Prof Allen Rodgers
- Associate Editor UROLITHIASIS (2010—present)
- Fellow of the Royal Society of South Africa (2011)
- Lifetime Fellow of University of Cape Town (2004)
- Emeritus Professor & Senior Research Scholar (2002—present), University of Cape Town, RSA
- Professor and Head of Department of Chemistry (2002—2011), University of Cape Town, RSA
- Professor (1997—2001), University of Cape Town, RSA
- Associate Professor (1987—1997), University of Cape Town, RSA
- Senior Lecturer (1982—1986), University of Cape Town, RSA
- Lecturer (1976—1981), University of Cape Town, RSA
- BSc Honours (1967), MSc (1969), PhD (1974), University of Cape Town, RSA
My research focuses on the physicochemical and biochemical risk factors associated with the formation of kidney stones. This research area lends itself very well to initial computer modelling followed by laboratory investigation because the fundamental laws of physical chemistry pertaining to solubility, saturation, supersaturation, chemical kinetics, chemical equilibrium, precipitation and crystallization, are appropriate. Application of these concepts in crystallization processes in urine provides insights into the physicochemical factors which influence stone initiation and growth and gives direction for the development of treatment protocols. My research investigates conservative dietary and supplemental interventions for reducing the risk of stone development. Nutrients and supplements of interest are polyunsaturated fatty acids, phytate, mineral waters, pomegranate, green teas, vitamin E, and traditional herbal dietary agents and stone medications.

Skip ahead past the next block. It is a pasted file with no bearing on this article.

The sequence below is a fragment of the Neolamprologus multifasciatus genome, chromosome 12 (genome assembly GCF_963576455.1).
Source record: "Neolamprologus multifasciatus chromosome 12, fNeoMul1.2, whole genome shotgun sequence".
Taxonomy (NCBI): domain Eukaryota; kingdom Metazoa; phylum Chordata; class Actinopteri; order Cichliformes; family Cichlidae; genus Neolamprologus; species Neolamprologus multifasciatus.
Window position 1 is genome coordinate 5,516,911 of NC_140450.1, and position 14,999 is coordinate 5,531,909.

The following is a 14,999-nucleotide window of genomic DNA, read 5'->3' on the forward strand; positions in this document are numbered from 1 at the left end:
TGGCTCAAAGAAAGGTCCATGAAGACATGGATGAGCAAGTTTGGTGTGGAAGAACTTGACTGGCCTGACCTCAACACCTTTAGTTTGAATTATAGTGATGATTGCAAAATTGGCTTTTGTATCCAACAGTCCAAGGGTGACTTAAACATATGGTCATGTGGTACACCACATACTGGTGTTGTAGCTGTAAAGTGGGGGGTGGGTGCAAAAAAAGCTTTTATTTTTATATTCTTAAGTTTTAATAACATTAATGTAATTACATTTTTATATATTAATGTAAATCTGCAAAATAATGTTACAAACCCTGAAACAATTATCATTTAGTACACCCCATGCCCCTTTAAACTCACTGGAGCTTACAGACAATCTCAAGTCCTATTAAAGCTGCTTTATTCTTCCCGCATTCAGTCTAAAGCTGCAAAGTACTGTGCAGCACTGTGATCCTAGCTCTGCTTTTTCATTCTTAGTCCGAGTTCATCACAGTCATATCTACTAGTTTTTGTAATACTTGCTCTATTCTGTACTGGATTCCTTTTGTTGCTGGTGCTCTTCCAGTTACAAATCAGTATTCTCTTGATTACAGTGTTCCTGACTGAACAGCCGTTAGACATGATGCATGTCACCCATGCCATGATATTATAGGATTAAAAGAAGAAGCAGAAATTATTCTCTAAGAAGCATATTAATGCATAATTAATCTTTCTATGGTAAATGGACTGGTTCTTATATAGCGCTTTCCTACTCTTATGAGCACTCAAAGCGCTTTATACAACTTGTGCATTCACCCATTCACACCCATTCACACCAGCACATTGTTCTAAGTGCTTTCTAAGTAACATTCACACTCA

Although stone disease occurs in the white population to the same extent as elsewhere in western societies, it is rare in the black population. Investigation of this phenomenon is another research focus of mine.
I have successfully supervised 30 MSc and PhD students in this field.
- Rodgers A. Race, ethnicity, and urolithiasis: a critical review. Urol Res 2013, 41:99-103
- Rodgers A. Urinary saturation: Casual or causal risk factor in urolithiasis. BJU International 2014, 114:104-110
- Rodgers A. Physicochemical mechanisms of stone formation. Urolithiasis 2017,45: 27-32
- Fakier S, Rodgers A, Jackson G. Potential thermodynamic and kinetic roles of phytate as an inhibitor of kidney stone formation: theoretical modelling and crystallization experiments. Urolithiasis: 2019,47:493-502
- Rodgers A, Cele P, Ravenscroft N, Edmonds-Smith C, Jackson G. Theoretical and laboratory investigations of the effects of hydroxyproline ingestion on the metabolic and physicochemical risk factors for calcium oxalate kidney stone formation in a small group of healthy subjects. Int Urol Nephrol 2019, 51: 1121-1127
- Rodgers A, Siener R. The Efficacy of Polyunsaturated Fatty Acids as Protectors against Calcium Oxalate Renal Stone Formation: A Review. Nutrients. 2020; 12(4):1069